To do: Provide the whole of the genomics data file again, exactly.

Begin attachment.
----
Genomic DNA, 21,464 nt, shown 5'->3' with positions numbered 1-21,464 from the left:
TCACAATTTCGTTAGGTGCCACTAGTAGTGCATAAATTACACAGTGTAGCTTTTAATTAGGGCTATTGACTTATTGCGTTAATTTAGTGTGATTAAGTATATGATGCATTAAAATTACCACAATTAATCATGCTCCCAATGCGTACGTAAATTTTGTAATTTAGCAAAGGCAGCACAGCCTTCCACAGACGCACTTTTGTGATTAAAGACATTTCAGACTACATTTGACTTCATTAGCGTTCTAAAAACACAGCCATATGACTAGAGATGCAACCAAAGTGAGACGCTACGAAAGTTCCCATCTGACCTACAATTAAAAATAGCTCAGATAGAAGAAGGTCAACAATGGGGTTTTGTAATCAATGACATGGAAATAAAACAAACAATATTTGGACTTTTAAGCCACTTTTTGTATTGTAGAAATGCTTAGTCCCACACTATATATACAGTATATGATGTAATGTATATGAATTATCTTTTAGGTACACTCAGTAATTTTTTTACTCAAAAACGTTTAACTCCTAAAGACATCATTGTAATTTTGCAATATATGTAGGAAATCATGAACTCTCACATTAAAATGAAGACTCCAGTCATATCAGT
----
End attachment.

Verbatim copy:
Genomic DNA, 21,464 nt, shown 5'->3' with positions numbered 1-21,464 from the left:
TCACAATTTCGTTAGGTGCCACTAGTAGTGCATAAATTACACAGTGTAGCTTTTAATTAGGGCTATTGACTTATTGCGTTAATTTAGTGTGATTAAGTATATGATGCATTAAAATTACCACAATTAATCATGCTCCCAATGCGTACGTAAATTTTGTAATTTAGCAAAGGCAGCACAGCCTTCCACAGACGCACTTTTGTGATTAAAGACATTTCAGACTACATTTGACTTCATTAGCGTTCTAAAAACACAGCCATATGACTAGAGATGCAACCAAAGTGAGACGCTACGAAAGTTCCCATCTGACCTACAATTAAAAATAGCTCAGATAGAAGAAGGTCAACAATGGGGTTTTGTAATCAATGACATGGAAATAAAACAAACAATATTTGGACTTTTAAGCCACTTTTTGTATTGTAGAAATGCTTAGTCCCACACTATATATACAGTATATGATGTAATGTATATGAATTATCTTTTAGGTACACTCAGTAATTTTTTTACTCAAAAACGTTTAACTCCTAAAGACATCATTGTAATTTTGCAATATATGTAGGAAATCATGAACTCTCACATTAAAATGAAGACTCCAGTCATATCAGT